As a business coach, it feels like there’s never been such an important time to be a business coach than this time. I want to share some steps that might help your business survive in these times.

Some businesses don’t exist anymore because the action we’ve had to take in the face of this coronavirus has meant that customers no longer need their product or service. And this has a deadly impact on the whole supply chain.

The coronavirus is spreading so quickly and governments are taking such swift action on a daily basis that people are panicking and that leads to more problems in business: poor decision making, paralysis, worry, negativity. It’s a downward spiral. But now, if we watch the pattern in other countries that have passed – or are moving – through the coronavirus cycle we have more knowledge about what is likely to happen in our own cycle. And that must be a positive.

It’s great – and essential – that the Government has stepped in to take massive action to provide cash for businesses. And we are grateful for that. In addition to help from the Government, the job of a business coach right now is to help their business clients stay calm and take steps to ensure they survive right now. First we need to survive. If we can do that, then we can thrive.

How could a business coach help?

A business coach has your back. Their job is to provide an objective external perspective to help you build a plan to survive over these next 90 days and beyond, to make sure you have the skills and tools to make this plan achievable, it’s someone to talk to, offload on, to keep you focused, to help you stay calm and of course to hold you accountable.

Here are 13 steps to take now that you might want to build into your next 90 day plan as appropriate.

1. Communicate

Communication has never been so important. We need to communicate with our team every day (even if through video), with our customers, with our networks via social media or online meetings, suppliers and stakeholders.

Ask yourself who do I need to communicate with and what are the messages I need to communicate? It’s vital that the business owner communicates much much more than they used to with their people. We need to be having daily meetings with our staff and maybe twice or three times a day if all of our staff are now working from home.

2. Be Positive and build resilience

If you haven’t already done this, it’s a good idea to build daily rituals into your day to get your brain in a good state. Go for a walk every day. Know that there is always opportunity in times of massive change. Turn off the News! Sometime no news is good news. Find small wins to be grateful for everyday. Ask yourself how can we win through this? Stay focused on what can be done. There is negativity all around. How do you make sure you’re the most positive person there is?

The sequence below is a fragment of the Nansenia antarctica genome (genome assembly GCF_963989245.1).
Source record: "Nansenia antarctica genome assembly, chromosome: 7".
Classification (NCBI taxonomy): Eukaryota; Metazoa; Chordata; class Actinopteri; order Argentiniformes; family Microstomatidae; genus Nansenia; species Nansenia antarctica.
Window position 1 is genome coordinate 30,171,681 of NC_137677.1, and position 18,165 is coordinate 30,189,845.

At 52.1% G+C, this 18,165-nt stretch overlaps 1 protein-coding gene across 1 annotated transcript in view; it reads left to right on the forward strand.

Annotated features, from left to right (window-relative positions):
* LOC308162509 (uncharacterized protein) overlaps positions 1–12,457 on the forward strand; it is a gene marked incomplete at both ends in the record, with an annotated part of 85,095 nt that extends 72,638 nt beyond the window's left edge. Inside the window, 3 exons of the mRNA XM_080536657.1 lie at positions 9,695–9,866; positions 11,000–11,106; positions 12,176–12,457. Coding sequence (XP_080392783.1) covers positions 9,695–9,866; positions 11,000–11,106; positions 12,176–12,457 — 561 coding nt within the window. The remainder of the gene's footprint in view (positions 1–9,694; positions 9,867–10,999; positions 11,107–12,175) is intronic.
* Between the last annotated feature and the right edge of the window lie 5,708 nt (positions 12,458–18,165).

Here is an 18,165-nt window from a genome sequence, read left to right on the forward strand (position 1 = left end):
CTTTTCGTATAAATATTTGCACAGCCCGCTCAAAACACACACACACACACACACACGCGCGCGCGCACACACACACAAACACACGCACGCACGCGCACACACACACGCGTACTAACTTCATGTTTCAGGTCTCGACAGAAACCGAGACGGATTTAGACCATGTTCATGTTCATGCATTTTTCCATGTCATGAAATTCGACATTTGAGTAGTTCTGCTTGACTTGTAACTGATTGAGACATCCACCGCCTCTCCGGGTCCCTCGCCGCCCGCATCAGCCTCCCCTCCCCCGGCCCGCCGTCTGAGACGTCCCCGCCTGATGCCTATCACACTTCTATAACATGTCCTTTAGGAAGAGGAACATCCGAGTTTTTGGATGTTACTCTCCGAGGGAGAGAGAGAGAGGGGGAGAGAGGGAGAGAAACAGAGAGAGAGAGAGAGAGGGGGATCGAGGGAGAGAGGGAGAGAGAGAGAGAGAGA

3. Know the cycles of the economy

We go through the seasons in business – Spring, Summer, Autumn, Winter -normally in cycles of 7-10 years. The coming economic winter will not be the same as the Global Financial Crisis of 2008. And remember that after winter comes the spring!

4. Understand change

Don’t wait to have to change. Get ahead and take action now: lead the change! Make the change to a leaner, faster, better business. Look at your products, services, pricing, delivery, staffing, even the whole business. Is there anything that needs to change now? What is the change you’re going to make? Look to see the businesses that are growing out of this current situation. How can your business help them?

We all need to change our business model now through pivoting. Your business goal should remain the same but you will need to change how you achieve that by pivoting your business in small steps. Businesses that are now out of business obviously have to make a huge pivot. There will be many opportunities for businesses that shift and do it right. The business coach’s goal is to help the business do this, to get them to remember the wildest ideas the business had once but never got round to implementing. Now is that time!

5. Cashflow management

We need to be cutting costs in these times but not crazily. Negotiate your existing contracts. Remember to keep paying your important suppliers and partners – you do not want to fall out with them in this time! Take note of the programmes the Government has put together and do not ignore them. Speak to your accountant for advice. We need to be getting as much cash in the bank and credit lines extended as possible right now, just in case! The ideal is to have at least 3 times your outgoings in your bank right now.

6. Staffing cuts/changes